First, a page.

There are many resources available to the general public that can help patients with chronic pain understand their condition better and learn how to manage it more effectively. Several other resources have been developed to help people manage depression, anxiety, and other mental and physical conditions that often accompany chronic pain.

Below you’ll find a variety of resources that we often recommend to our patients.

Books  |  Online Videos  |  Articles  |  Audio & Video  |  Apps


Pain Management

How to Live Well with Chronic Pain and Illness: A Mindful Guide, by Toni Bernhard, J.D.
The author of this book was a high-functioning attorney and college professor when she developed a chronic illness that forced her to retire. She describes her journey with chronic illness over the past several years with an emphasis on the many things that she has learned to help her adjust to her condition and continue to live a gratifying life.

Managing Pain Before it Manages You, by Margaret A. Caudill, M.D., Ph.D., M.P.H.
This book covers the gamut of chronic pain self-management techniques, including education about chronic pain, relaxation exercises, stress management, activity pacing, cognitive behavior therapy, nutrition, and effective communication.

Less Pain, Fewer Pills, by Beth Darnall, Ph.D.
This book was developed primarily for people who are considering tapering off of their opioid medications and learning other strategies to manage their pain. The 1st several chapters are devoted to describing the risks and benefits of long-term treatment with opioids. The remainder of the book describes the role of cognitive behavior therapy in chronic pain management. A relaxation CD is included.

The Opioid-Free Pain Relief Kit: 10 Simple Steps to Ease Your Pain, by Beth Darnall, Ph.D.
This is a condensed version of the book described just above by the same author. A relaxation CD is included.

Chronic Pain Self-Management Program: Workbook, by Sandra M. LeFort, Ph.D., R.N., and Lisa Webster, R.N.
This is a “hands-on” approach that covers pain education and many aspects of self-management, including activity pacing, nutrition, effective communication, and the importance of good sleep. Much attention is given to increasing physical activity and exercise. Also included is the “Moving Easy Program” CD, which is a set of easy-to-follow exercises that can be performed at home.

The Fibro Manual: A Complete Fibromyalgia Treatment Guide for You and Your Doctor, by Ginevra Liptan, M.D.
The author of this book began to develop fibromyalgia when she was a medical student. Because of her own personal experience, she has devoted her career to understanding fibromyalgia and treating patients with that condition. She describes in great detail several proven strategies that can be used to minimize the pain and stress of fibromyalgia.

Yoga for Pain Relief, by Kelly McGonigal, Ph.D.
Just as the title suggests, this book trains the reader in a variety of mild yoga poses that can help with stretching and pain relief. Illustrations of the exercises are provided.

Managing Chronic Pain: A Cognitive-Behavioral Therapy Approach (Workbook), by John D. Otis, Ph.D.
The workbook format of this book requires active participation on the part of the reader to practice relaxation techniques, activity pacing, and cognitive behavior therapy. Several worksheets are included to document and track progress. Be sure to get the workbook version.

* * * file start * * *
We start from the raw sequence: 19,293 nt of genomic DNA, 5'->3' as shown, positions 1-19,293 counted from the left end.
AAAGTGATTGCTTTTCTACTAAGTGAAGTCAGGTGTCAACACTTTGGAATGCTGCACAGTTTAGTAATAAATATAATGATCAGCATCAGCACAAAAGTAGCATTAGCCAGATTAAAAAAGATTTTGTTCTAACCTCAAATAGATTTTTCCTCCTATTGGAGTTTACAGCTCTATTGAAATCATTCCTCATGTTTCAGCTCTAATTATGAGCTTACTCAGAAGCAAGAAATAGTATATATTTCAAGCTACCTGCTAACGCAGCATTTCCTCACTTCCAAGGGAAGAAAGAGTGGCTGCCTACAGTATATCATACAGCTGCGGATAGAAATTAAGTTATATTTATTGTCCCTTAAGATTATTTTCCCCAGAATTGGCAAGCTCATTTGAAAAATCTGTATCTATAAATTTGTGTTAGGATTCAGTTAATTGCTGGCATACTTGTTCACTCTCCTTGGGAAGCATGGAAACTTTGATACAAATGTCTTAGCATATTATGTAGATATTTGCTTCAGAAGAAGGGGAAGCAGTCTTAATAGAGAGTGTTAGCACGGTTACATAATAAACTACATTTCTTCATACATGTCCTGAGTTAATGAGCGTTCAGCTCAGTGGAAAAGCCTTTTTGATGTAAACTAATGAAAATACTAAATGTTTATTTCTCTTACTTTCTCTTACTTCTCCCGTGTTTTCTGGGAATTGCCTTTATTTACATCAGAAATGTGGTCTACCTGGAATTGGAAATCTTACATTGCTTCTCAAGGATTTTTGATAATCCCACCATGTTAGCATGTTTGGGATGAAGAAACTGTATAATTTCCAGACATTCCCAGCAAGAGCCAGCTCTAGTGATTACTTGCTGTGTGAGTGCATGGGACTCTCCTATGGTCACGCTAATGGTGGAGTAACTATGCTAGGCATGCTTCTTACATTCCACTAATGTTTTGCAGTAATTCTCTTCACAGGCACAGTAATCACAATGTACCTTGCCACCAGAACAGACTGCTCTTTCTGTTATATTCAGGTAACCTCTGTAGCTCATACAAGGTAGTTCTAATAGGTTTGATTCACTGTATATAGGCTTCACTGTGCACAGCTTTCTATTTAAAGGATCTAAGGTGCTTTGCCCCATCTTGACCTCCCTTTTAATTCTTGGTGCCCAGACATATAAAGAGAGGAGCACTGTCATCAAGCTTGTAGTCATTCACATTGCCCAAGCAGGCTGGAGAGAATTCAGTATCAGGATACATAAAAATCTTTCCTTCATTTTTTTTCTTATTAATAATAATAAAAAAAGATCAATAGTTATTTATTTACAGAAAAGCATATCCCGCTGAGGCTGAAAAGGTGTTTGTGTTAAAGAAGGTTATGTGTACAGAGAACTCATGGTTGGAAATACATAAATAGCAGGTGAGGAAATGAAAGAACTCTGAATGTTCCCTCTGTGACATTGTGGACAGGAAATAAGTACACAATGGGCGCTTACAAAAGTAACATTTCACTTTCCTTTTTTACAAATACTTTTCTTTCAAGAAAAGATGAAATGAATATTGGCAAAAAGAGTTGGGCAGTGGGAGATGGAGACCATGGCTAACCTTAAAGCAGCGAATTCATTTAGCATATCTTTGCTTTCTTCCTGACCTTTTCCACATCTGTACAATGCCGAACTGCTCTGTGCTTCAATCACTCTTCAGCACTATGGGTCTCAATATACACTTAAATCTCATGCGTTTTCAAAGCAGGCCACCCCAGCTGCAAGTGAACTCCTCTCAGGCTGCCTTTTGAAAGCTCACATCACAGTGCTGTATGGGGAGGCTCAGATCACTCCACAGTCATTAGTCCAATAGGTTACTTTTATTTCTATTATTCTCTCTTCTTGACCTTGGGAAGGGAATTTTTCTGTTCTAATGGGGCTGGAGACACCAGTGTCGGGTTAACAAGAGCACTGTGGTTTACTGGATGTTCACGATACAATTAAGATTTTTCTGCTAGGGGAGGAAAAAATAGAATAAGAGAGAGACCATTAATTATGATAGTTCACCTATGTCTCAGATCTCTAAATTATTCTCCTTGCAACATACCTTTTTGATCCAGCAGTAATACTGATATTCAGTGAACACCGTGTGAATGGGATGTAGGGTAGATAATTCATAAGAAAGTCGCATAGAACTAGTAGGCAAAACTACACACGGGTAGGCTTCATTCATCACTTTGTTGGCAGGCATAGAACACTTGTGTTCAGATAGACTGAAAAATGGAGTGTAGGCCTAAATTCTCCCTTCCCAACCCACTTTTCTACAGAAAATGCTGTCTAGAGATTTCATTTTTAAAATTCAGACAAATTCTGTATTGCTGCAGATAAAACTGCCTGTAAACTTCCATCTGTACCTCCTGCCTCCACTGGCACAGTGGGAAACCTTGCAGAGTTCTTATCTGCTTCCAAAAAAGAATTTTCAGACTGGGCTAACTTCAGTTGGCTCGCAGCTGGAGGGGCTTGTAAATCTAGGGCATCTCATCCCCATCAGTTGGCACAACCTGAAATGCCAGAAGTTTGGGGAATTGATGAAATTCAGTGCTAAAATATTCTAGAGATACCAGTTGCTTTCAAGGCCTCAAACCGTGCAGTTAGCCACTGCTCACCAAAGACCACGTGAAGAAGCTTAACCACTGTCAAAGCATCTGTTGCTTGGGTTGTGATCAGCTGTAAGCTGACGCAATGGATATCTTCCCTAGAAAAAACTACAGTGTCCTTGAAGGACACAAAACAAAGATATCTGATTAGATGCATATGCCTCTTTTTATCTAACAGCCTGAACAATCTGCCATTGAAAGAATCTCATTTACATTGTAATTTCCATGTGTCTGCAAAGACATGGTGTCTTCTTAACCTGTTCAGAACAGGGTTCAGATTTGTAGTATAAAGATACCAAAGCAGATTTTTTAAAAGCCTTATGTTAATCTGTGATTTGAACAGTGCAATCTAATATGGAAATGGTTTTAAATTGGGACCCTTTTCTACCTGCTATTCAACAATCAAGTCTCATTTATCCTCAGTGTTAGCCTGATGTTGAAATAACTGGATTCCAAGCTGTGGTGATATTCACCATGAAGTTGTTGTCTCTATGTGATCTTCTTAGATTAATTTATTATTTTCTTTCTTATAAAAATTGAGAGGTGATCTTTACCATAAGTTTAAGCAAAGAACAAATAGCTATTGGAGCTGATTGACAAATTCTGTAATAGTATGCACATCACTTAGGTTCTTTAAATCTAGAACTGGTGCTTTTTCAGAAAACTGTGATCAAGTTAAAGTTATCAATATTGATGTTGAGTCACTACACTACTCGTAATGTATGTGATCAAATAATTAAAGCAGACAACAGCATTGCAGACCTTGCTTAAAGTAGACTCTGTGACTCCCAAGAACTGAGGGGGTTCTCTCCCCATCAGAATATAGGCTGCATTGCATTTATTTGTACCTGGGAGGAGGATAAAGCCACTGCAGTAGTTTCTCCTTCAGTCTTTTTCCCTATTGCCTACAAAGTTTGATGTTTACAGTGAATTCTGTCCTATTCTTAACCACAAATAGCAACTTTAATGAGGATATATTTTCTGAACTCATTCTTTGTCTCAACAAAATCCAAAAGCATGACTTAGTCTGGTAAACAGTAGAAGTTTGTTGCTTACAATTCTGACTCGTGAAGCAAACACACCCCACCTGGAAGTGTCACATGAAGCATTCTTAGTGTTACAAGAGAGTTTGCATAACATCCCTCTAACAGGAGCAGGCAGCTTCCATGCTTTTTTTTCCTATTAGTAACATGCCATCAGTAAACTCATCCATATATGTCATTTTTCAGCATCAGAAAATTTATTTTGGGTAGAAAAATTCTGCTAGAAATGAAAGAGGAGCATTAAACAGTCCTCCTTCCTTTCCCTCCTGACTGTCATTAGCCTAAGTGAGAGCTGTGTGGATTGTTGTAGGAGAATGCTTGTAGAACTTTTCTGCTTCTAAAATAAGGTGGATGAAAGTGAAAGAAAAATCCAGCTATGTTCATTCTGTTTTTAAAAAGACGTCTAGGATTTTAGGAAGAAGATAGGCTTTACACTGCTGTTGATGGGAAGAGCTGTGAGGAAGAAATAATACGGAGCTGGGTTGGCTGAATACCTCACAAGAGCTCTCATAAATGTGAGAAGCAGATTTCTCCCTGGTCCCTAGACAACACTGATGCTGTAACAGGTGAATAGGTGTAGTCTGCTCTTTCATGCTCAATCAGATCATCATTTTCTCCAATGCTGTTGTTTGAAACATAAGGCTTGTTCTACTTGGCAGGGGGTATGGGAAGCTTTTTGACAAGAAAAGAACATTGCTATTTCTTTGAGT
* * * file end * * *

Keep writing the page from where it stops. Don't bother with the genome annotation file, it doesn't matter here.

The Pain Survival Guide: How to Reclaim Your Life, by Dennis C. Turk, Ph.D., and Frits Winter, Ph.D.
This is one of the first “self-help” books for people with chronic pain; both authors have been pioneers in the field of pain psychology for over 25 years. Their book explains the importance of self-management in chronic pain and provides very practical information regarding how to make very basic changes in thought and behavior patterns.

Managing Chronic Illness

Living a Healthy Life with Chronic Conditions, by Kate Lorig, Dr.P.H and others.
This book was written to help people gain better control over any sort of chronic condition, not just chronic pain. Topics covered include exercise and physical activity, using the power of the mind, healthy eating and weight management, and communication with family, friends, and healthcare providers. Several additional chapters are dedicated to various common chronic conditions such as heart disease, arthritis, diabetes, and lung disease.

The Wahls Protocol: A Radical New Way to Treat All Chronic Autoimmune Conditions Using Paleo Principles, by Terry Wahls, M.D.
The author of this book is a physician who developed multiple sclerosis (M.S.) and then went on to research and develop nontraditional approaches to treating her disease. She was able to greatly improve her own symptoms through the combination of a nutrient-rich paleo diet and a regimen of neuromuscular stimulation. She also found that this program can be beneficial in treating a variety of other autoimmune conditions, many of which involve chronic pain. She describes her findings and her approach in this book.

Managing Depression

Feeling Good: The New Mood Therapy, by David Burns, M.D.
This was one of the very first books to explain cognitive behavior therapy (CBT) to the general public. The book describes the origin and theory of CBT, the research that supports its effectiveness in treating depression, and the techniques that are used in this approach. Many people have benefitted from just reading the book and applying the techniques to their own situation, while others have used it in conjunction with individual psychotherapy.

The Feeling Good Handbook, by David Burns, M.D.
This book is a follow-up companion to the one described just above by the same author but in a “handbook” format that includes a variety of self-help worksheets and exercises.

Mind over Mood: Change How You Feel by Changing the Way You Think, by Dennis Greenberger, Ph.D., and Christine Padesky, Ph.D.
This is a very user-friendly book that combines easy-to-understand terminology with a variety of worksheets for the application of cognitive behavior therapy to depression and other forms of psychological distress.

The Mindful Way through Depression: Freeing Yourself from Chronic Unhappiness, by Mark Williams, Ph.D., John Teasdale, Ph.D., Zindel Segal, Ph.D., and Jon Kabat-Zinn, Ph.D.